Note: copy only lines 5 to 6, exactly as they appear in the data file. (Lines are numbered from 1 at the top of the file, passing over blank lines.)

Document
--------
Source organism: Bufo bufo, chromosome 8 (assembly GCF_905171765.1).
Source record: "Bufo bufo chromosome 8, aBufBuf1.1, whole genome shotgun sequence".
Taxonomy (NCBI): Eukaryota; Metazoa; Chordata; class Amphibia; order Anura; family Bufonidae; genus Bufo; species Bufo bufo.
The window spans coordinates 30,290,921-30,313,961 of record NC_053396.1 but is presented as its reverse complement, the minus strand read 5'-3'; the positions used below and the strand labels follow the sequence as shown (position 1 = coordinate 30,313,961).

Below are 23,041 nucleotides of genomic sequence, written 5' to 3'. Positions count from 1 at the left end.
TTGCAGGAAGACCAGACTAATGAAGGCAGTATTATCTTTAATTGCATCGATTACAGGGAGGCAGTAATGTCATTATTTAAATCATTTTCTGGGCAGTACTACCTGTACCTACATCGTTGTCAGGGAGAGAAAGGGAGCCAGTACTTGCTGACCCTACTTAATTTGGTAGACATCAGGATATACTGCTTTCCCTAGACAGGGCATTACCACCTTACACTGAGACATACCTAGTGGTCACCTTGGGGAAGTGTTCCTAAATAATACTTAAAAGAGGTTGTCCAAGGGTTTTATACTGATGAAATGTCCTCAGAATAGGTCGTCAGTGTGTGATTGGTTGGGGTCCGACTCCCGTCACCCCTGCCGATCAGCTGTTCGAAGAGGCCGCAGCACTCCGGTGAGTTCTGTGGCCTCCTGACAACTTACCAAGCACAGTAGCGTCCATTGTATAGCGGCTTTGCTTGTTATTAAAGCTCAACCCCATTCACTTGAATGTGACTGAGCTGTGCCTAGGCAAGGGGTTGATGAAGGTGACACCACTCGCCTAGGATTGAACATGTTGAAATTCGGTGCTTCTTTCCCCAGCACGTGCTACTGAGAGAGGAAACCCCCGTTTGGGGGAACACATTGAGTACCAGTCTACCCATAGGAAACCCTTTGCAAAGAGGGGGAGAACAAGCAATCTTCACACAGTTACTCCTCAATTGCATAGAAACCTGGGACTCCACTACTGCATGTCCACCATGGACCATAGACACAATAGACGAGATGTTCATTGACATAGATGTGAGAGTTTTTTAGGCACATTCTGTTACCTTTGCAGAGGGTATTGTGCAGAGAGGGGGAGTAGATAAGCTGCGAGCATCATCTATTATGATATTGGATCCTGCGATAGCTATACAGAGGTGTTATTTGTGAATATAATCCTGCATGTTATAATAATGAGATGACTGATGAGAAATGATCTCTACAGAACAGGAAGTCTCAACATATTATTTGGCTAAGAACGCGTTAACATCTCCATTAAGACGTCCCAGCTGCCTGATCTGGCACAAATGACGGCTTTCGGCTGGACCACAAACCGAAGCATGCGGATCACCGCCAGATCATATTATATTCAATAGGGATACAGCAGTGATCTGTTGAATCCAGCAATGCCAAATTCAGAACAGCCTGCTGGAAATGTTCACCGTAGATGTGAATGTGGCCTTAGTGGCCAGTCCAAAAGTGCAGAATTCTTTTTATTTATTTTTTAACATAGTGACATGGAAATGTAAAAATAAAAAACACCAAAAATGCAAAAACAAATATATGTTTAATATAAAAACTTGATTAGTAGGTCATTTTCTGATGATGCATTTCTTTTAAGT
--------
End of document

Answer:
Below are 23,041 nucleotides of genomic sequence, written 5' to 3'. Positions count from 1 at the left end.
TTGCAGGAAGACCAGACTAATGAAGGCAGTATTATCTTTAATTGCATCGATTACAGGGAGGCAGTAATGTCATTATTTAAATCATTTTCTGGGCAGTACTACCTGTACCTACATCGTTGTCAGGGAGAGAAAGGGAGCCAGTACTTGCTGACCCTACTTAATTTGGTAGACATCAGGATATACTGCTTTCCCTAGACAGGGCATTACCACCTTACACTGAGACATACCTAGTGGTCACCTTGGGGAAGTGTTCCTAAATAATACTTAAAAGAGGTTGTCCAAGGGTTTTATACTGATGAAATGTCCTCAGAATAGGTCGTCAGTGTGTGATTGGTTGGGGTCCGACTCCCGTCACCCCTGCCGATCAGCTGTTCGAAGAGGCCGCAGCACTCCGGTGAGTTCTGTGGCCTCCTGACAACTTACCAAGCACAGTAGCGTCCATTGTATAGCGGCTTTGCTTGTTATTAAAGCTCAACCCCATTCACTTGAATGTGACTGAGCTGTGCCTAGGCAAGGGGTTGATGAAGGTGACACCACTCGCCTAGGATTGAACATGTTGAAATTCGGTGCTTCTTTCCCCAGCACGTGCTACTGAGAGAGGAAACCCCCGTTTGGGGGAACACATTGAGTACCAGTCTACCCATAGGAAACCCTTTGCAAAGAGGGGGAGAACAAGCAATCTTCACACAGTTACTCCTCAATTGCATAGAAACCTGGGACTCCACTACTGCATGTCCACCATGGACCATAGACACAATAGACGAGATGTTCATTGACATAGATGTGAGAGTTTTTTAGGCACATTCTGTTACCTTTGCAGAGGGTATTGTGCAGAGAGGGGGAGTAGATAAGCTGCGAGCATCATCTATTATGATATTGGATCCTGCGATAGCTATACAGAGGTGTTATTTGTGAATATAATCCTGCATGTTATAATAATGAGATGACTGATGAGAAATGATCTCTACAGAACAGGAAGTCTCAACATATTATTTGGCTAAGAACGCGTTAACATCTCCATTAAGACGTCCCAGCTGCCTGATCTGGCACAAATGACGGCTTTCGGCTGGACCACAAACCGAAGCATGCGGATCACCGCCAGATCATATTATATTCAATAGGGATACAGCAGTGATCTGTTGAATCCAGCAATGCCAAATTCAGAACAGCCTGCTGGAAATGTTCACCGTAGATGTGAATGTGGCCTTAGTGGCCAGTCCAAAAGTGCAGAATTCTTTTTATTTATTTTTTAACATAGTGACATGGAAATGTAAAAATAAAAAACACCAAAAATGCAAAAACAAATATATGTTTAATATAAAAACTTGATTAGTAGGTCATTTTCTGATGATGCATTTCTTTTAAGT